Interview With Narconon Program Director

Interview Narconon Program Director


The Day Newspaper, New London, Connecticut

Circa 1974

Narconon Program Director

Patrick Healey Jr., an investigator at LEGACY, will direct the new Narconon Drug Rehabilitation which will begin Monday. (Day Photo by Hubert Warren)

Drug Rehabilitation Director Can See Both Sides


Day Staff Writer

It was a case of the cure being worse than the disease.

When heroin first came on the scene, it was heralded as the “heroine” of morphine addiction. In the 1920’s, heroin was used in cough syrups, to cure colds.

“I’m immune to the common cold even now,” said Patrick Healey Jr., an investigator at LEGACY. But, he hastened to add, “I’d rather have a cold.”

Although Healey hasn’t had a cold in decades, every morning for 12 years he used to wake up with the symptoms of a cold; watery eyes, runny nose, stomach cramps, cold sweat and goose bumps.

And every morning for those 12 years he would take his medicine: a shot of heroin.

“Every single day I sincerely meant I would kick tomorrow,” said Healey, who has been completely off drugs for the past 14 years.

“But in order to feel normal you have to have the poison,” he added. “I couldn’t get up and function unless I had this drug.”

“I had two things to do every morning,” recalled Healey.

“First I had to get some heroin to function. Then I had to get some more to get high. Many times you can’t get high because it costs all you got just to feel normal.”

Was a Rarity

Healey said at one time his habit cost $60 to $70 a day. He was somewhat of a rarity in that drug world – he held a job. But even so, it was difficult to support his habit.

When the going got rough, Healey would forge prescriptions for morphine or dilaudid (a morphine derivative used as a pain killer.)

Financing his addiction wasn’t the worst of Healey’s problems. After a while, he ran out of veins to shoot up. Practically every vein in his body had collapsed from needle punctures.

“I would spend hours looking for a vein,” he said. “I was down to the veins in my fingers. I missed and hit a tendon instead.”

The needle was dirty and his hand became infected. As a result, he had to have a finger amputated.

Normally careful to use only sterile needles, Healey never contracted hepatitis. But, he explained, it wasn’t always convenient to take precautions, – like shooting up in hallways, for instance. On once one occasion, he caught a staph infection from a dirty needle. The infection settled in his heart, requiring heart surgery.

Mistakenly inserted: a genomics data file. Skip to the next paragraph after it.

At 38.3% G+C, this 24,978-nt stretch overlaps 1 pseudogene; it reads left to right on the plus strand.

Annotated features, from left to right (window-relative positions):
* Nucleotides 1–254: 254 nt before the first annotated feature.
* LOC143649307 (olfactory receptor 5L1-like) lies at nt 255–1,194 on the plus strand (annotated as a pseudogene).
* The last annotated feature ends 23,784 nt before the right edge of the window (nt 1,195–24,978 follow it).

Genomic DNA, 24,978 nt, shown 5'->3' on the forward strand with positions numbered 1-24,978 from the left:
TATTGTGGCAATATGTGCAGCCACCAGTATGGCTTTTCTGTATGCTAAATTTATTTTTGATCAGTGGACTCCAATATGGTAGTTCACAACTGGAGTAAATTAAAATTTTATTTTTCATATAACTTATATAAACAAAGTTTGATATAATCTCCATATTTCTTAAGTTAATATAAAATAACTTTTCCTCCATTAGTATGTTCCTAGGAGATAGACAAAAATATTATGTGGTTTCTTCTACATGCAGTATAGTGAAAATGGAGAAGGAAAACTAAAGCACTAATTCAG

All the while Healey was addicted, he never approved of drugs. “I liked it but I never approved of it. I tried it because I was curious. But I would never give anybody their first drugs.”

Healey grew up in Boston during the Depression. At 18, he tried marijuana “out of curiosity.” He insists, however, that marijuana does not lead to hard drugs. “That’s like saying that everyone who takes one drink will become an alcoholic,” he said.

Yet, said Healey, nearly everyone who shoots up heroin more than once becomes addicted.

“There’s no such thing as a social heroin addict as there is a social alcoholic,” he said. “anyone who uses heroin over a weekend gets addicted. I’m not saying that they can’t stop, but they’re body chemistry is already changing.”

No one tries heroin with the intention of becoming addicted. Rather, they have a foolhardy it-can’t-happen-to-me attitude. The process of addiction is gradual.

“When you first do it you get nauseated. You can’t eat. Your body functions are impaired,” explained Healey. “Then you find your body functions normally. This is when you’re hooked.

“Your body adjusts itself to function under this poison,” he added. “This is when you have to increase dosage. In order to feel normal you have to take the poison. You don’t even get high after a while with heroin.”

Healey first came across heroin when he was a road manager for several big bands. “I saw a friend of mine who had heroin. I wouldn’t leave him alone until he let me try it.”

That was in 1945 when Healey was 23 years old. In 1954, he moved to New London to kick the habit. Ten days of cold turkey in a room on Bank St. Three weeks later he was back on heroin.

In 1958, Healey was arrested for procession of marijuana. He was sentenced to five years in the Connecticut State Prison in Wethersfield. That was the end of his career as an addict.

Yet, Healey said he’s never lost contact with the drug culture. As an investigator of LEGACY, he’s made many referrals to drug programs. And next Monday, he will begin a new phase of his “drug career.” He will direct the Narconon Drug Rehabilitation Program at the YWCA.

The program will begin at 7:30pm for two-hour sessions at least three days a week, Monday, Wednesday and Friday. The cost is $30 for the ten-week course.

The program, based on eight communication drills, is for detoxified addicts only. Healey said he does not have the staff or facilities to handle hard-core addicts.

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